For Disney fans, it is hard to believe that “Frozen” (2013) was released just six years ago. The tale, inspired by Hans Christian Anderson’s “The Snow Queen,” has permeated pop culture in a way that even Walt Disney Pictures couldn’t have predicted when it was released. Directed by Chris Buck and Jennifer Lee, “Frozen”’s themes of family, love, isolation, and finding yourself have resonated with people across the globe. And of course, “Let It Go” became such a hit that it was almost impossible to avoid hearing it for many months. In addition to the film making it onto In Their Own League’s Top 50 Female Directed of the Decade list, now is an appropriate time to look back at the first “Frozen” film as its sequel has just been released.
Available on 4K UHD, Blu-ray, DVD, and digital now. #Frozen ...
Home Release Review: "IT Movie Chapter Two" from member Douglas Davidson.
“You’ll Float, too.” Three innocuous words infused with horrible terror thanks to Stephen King’s 1986 novel "It". Then, in 1990, a television mini-series adapted from the book shifted the way the average person looks at clowns, thanks in large part to Tim Curry’s performance as the ancient multi-dimensional creature known as It or, more commonly, as Pennywise the Dancing Clown. Though mileage varies from story to story, reader to reader, there’s no denying that King’s It, and its adaption, captured our nightmares, leaving us often feeling like, no matter our age, we can never let go of the existential dread Pennywise instills. Where the mini-series sought to convey the story across 3+ hours, director Andy Muschietti wisely broke apart the chronologically shifting novel into two chapters: the first featuring the central characters as children and the second as adults. Now available on home video, Muschietti’s "It Chapter Two" finishes the gripping story he begin in 2017 with an almost new cast which beautifully matches the excellent performances of the first.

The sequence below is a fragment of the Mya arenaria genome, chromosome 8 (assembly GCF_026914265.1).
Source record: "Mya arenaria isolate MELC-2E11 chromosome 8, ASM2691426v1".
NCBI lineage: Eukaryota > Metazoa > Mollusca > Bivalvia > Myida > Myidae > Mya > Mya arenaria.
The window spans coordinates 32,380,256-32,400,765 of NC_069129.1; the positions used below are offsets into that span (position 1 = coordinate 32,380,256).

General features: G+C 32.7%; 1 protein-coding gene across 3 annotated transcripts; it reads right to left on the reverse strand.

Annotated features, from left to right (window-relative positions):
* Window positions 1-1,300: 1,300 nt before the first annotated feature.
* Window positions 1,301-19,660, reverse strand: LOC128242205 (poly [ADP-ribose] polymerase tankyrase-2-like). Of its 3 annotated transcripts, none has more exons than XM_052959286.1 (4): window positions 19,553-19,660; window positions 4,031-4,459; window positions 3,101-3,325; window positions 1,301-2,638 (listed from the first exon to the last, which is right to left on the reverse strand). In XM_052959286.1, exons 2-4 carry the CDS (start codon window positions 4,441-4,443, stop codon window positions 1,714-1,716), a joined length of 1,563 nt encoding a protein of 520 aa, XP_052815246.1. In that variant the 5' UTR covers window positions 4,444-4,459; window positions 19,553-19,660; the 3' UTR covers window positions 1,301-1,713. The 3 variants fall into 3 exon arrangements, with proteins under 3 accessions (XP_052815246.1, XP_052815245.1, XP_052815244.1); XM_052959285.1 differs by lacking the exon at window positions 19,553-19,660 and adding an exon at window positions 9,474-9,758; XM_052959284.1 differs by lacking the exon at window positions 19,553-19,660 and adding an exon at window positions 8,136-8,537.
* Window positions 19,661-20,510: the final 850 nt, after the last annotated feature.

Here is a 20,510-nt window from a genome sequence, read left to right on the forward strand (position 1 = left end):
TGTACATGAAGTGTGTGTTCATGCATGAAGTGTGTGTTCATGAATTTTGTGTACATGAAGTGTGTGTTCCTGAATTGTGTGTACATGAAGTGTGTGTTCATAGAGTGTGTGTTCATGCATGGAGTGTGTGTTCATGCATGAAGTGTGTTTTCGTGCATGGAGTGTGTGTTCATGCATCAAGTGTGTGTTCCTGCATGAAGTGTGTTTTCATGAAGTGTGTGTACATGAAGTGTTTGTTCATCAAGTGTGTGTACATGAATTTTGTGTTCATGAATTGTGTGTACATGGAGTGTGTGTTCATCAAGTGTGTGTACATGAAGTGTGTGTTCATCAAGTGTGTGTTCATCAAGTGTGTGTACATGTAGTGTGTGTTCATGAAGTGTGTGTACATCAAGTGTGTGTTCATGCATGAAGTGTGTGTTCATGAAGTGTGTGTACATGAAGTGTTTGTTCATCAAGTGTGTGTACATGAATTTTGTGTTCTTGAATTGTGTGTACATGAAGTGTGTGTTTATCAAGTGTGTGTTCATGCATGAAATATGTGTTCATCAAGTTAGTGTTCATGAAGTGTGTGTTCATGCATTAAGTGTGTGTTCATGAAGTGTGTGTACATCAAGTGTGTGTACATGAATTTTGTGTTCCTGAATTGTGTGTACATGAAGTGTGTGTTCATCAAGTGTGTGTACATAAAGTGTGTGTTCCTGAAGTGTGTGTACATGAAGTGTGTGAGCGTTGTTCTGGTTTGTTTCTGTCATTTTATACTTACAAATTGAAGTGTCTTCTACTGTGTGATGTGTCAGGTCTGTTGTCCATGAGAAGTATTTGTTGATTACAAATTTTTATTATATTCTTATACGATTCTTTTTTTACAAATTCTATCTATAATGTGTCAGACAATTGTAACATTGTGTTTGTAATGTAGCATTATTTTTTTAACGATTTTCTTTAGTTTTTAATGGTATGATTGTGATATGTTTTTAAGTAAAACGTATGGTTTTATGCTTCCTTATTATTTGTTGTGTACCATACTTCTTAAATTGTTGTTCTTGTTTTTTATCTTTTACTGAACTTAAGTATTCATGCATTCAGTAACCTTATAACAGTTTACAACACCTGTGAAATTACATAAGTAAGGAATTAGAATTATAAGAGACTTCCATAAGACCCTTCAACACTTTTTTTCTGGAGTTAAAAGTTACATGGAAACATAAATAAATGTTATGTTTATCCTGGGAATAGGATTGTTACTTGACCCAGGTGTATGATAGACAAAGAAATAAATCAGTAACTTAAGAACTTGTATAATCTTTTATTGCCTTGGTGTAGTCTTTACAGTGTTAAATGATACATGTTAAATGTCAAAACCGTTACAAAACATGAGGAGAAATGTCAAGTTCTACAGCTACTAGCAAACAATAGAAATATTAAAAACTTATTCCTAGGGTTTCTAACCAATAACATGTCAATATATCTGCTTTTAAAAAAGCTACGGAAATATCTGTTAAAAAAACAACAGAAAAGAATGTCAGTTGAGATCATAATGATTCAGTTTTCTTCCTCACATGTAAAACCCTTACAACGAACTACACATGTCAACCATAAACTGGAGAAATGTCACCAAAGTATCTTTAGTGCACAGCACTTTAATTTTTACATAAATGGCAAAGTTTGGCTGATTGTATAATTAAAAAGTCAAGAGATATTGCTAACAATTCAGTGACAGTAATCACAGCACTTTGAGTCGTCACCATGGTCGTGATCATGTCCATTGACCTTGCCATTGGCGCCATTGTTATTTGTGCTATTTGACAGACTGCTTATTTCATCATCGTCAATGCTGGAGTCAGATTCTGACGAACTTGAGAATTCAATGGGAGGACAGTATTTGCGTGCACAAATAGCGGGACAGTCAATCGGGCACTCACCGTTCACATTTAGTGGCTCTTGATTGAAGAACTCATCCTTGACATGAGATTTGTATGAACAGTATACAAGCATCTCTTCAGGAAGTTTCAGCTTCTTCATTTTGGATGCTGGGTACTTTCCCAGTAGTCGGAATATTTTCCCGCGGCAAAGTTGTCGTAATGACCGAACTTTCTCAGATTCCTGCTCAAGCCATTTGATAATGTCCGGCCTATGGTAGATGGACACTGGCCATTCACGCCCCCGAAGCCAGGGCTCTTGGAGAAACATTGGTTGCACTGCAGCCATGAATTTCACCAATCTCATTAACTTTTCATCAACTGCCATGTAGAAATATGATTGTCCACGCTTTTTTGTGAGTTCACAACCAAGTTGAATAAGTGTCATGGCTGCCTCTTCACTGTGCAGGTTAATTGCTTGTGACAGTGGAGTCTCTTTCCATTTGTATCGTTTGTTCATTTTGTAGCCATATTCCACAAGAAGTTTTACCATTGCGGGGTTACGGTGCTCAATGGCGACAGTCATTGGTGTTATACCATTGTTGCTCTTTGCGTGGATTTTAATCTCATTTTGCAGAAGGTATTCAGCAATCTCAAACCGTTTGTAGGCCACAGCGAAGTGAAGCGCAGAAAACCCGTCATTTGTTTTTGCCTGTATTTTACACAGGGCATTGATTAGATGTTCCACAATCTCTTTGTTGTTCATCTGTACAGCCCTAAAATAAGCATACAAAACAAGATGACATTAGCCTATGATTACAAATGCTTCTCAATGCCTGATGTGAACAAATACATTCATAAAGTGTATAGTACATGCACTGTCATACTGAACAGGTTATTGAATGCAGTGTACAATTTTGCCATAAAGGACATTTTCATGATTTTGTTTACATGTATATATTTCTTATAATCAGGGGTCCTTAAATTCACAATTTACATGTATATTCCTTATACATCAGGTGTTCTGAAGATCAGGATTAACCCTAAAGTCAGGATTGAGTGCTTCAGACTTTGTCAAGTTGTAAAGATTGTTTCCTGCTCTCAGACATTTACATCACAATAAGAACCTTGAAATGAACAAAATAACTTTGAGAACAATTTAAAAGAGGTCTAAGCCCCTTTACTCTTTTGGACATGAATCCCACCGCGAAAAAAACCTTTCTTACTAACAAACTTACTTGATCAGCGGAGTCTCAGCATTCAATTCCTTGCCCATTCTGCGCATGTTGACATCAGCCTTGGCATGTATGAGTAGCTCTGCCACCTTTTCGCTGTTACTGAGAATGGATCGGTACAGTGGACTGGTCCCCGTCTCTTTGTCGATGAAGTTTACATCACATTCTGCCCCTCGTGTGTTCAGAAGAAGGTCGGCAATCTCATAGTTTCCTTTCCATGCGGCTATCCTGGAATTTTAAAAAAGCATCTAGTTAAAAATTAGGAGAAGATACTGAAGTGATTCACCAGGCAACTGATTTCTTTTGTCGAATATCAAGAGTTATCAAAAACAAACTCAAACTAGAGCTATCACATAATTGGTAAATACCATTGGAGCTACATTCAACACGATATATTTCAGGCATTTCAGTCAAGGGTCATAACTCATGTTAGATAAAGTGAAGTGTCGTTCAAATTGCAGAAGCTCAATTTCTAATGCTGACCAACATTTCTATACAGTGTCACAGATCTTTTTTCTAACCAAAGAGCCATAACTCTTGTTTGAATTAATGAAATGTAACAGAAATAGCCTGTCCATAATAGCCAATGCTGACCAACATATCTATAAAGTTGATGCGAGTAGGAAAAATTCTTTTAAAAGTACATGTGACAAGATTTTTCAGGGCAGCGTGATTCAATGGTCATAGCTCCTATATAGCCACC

Available on 4K UHD, Blu-ray, DVD, and digital now. #ItMovie ...
Review: The Aeronauts from member Cameron Allison.
Set in 1862, "The Aeronauts" tells the story of hot air balloon pilot Amelia Wren (Felicity Jones) and scientist James Glaisher (Eddie Redmayne) as they set out to break the record of flying highest in the world and research the atmosphere in order to learn more about weather patterns. Their adventure, which takes place primarily in a hot air balloon, faces major turbulence both literally and metaphorically.
If the Academy of Motion Picture Arts and Sciences awarded an Oscar for bravery, Shia LaBeouf’s autobiographical work in "Honey" Boy would be a shoo-in.
While the celebrity-adverse and folks who’ve grown tired of the prodigal actor’s off-screen shenanigans over the past decade might rather shame him for egotistical excess and crafting a film that’s essentially a 90-minute public therapy session, the payoffs that arise via exorcising his demons are plentiful for game viewers — and, hopefully, the screenwriter/co-star/subject himself.
Review: Jumanji: The Next Level" from member Douglas Davidson.
In recent memory, there’s only one film franchise that seems to have unlocked the key to longevity after an extended break and that’s the "Fast & Furious" series. They found a way to revitalize the car drama by bringing back the original cast and mixing in the characters introduced in the sequels. Add a dash of ever-increasing insane stunts and the films just keep going and going, getting crazier with each new addition. They found a way to channel the various forms of sequelitis into something audiences are lapping up again and again. When dealing with ridiculous situations, going bigger is often the key to making something feel fresh and unique. That works in the "Fast & Furious" series because they abandoned logic slowly over time. But for a series like "Jumanji", based on the 1981 Chris Van Allsburg children’s picture book, logic was tossed out the window a long time ago. Now on its fourth story, "Jumanji: The Next Level" succumbs to the best and worst parts of any sequel by making almost the same film as before, just with a different scenario.